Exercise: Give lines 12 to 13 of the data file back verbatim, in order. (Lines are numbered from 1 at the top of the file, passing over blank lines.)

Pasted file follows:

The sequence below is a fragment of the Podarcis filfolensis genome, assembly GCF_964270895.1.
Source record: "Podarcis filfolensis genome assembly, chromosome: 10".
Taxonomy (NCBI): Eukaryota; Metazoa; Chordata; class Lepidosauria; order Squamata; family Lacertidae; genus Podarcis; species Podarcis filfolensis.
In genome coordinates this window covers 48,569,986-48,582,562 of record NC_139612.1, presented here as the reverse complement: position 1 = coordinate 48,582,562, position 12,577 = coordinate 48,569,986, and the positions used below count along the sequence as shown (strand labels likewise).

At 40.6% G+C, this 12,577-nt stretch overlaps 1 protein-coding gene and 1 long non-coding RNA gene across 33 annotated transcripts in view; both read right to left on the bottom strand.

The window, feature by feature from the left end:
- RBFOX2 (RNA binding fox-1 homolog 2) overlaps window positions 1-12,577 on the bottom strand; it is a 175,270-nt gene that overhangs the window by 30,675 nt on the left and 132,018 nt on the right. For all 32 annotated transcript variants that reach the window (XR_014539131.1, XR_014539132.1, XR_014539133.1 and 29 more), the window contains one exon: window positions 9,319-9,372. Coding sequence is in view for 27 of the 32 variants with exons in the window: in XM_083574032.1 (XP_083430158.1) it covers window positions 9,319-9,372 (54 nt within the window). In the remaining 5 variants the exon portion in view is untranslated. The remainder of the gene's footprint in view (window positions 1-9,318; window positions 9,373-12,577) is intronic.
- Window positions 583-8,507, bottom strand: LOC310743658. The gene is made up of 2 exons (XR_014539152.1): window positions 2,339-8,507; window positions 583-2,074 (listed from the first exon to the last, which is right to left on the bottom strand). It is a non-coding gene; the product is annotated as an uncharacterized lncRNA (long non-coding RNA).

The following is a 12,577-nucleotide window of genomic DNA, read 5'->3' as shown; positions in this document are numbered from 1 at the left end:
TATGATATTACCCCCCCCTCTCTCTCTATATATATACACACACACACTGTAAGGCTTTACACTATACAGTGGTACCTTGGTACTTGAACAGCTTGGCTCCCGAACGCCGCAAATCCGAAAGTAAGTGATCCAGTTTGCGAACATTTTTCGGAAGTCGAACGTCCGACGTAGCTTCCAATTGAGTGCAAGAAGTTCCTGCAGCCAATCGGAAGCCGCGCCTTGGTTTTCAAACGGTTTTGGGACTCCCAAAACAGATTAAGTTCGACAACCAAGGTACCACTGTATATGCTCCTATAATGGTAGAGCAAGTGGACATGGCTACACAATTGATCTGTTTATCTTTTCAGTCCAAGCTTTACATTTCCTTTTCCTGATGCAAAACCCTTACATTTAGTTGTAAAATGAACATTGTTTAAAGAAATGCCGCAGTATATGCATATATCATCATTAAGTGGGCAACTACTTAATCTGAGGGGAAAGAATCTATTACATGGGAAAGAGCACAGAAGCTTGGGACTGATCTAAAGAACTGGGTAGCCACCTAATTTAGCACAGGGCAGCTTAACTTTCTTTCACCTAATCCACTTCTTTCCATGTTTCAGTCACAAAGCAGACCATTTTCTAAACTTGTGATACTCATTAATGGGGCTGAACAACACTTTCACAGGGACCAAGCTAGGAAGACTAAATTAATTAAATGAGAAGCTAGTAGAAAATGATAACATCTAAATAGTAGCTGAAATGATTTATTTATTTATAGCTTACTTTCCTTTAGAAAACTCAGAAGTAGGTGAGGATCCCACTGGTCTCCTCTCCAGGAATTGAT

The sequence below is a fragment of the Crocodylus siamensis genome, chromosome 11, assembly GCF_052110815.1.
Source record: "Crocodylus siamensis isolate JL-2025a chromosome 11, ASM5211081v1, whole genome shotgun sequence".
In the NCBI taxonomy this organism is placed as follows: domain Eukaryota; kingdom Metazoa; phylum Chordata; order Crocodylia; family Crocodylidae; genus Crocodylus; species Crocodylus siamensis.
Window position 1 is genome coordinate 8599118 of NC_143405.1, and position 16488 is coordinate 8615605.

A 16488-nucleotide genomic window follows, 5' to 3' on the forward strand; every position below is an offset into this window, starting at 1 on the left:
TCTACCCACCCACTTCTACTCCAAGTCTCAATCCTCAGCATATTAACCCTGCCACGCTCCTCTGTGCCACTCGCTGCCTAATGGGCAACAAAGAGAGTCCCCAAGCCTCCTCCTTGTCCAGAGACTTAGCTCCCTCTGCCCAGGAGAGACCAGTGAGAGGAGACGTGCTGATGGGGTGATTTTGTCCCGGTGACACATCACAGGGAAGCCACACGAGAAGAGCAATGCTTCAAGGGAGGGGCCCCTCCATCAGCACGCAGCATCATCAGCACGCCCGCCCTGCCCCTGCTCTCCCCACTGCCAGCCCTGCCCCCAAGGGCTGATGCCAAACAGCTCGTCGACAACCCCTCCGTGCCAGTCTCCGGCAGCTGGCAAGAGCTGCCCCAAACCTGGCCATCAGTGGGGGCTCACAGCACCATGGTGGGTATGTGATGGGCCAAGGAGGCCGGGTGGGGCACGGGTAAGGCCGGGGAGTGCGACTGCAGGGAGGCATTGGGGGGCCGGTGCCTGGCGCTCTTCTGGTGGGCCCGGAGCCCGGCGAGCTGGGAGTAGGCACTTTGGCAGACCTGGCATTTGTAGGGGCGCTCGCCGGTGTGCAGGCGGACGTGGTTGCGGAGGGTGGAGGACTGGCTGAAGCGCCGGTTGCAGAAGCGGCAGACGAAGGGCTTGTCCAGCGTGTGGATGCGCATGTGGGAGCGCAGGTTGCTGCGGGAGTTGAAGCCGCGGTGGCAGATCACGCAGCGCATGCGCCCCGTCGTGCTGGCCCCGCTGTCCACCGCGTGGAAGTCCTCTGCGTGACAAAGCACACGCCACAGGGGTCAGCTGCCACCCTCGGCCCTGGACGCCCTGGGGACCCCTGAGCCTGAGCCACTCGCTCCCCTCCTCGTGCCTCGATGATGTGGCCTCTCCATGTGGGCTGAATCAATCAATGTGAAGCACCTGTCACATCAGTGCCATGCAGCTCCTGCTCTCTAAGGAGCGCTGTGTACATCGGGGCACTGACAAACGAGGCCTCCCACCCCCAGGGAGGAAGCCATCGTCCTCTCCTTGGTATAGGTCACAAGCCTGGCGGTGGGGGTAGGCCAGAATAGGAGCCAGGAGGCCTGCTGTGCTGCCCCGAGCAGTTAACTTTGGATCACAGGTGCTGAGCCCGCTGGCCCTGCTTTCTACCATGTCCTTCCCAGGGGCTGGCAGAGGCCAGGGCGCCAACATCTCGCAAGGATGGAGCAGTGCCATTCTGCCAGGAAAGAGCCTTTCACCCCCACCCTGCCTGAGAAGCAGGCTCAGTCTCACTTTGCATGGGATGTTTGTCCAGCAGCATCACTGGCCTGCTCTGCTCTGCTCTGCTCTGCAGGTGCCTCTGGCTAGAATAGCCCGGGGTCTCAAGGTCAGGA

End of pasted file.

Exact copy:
Source record: "Crocodylus siamensis isolate JL-2025a chromosome 11, ASM5211081v1, whole genome shotgun sequence".
In the NCBI taxonomy this organism is placed as follows: domain Eukaryota; kingdom Metazoa; phylum Chordata; order Crocodylia; family Crocodylidae; genus Crocodylus; species Crocodylus siamensis.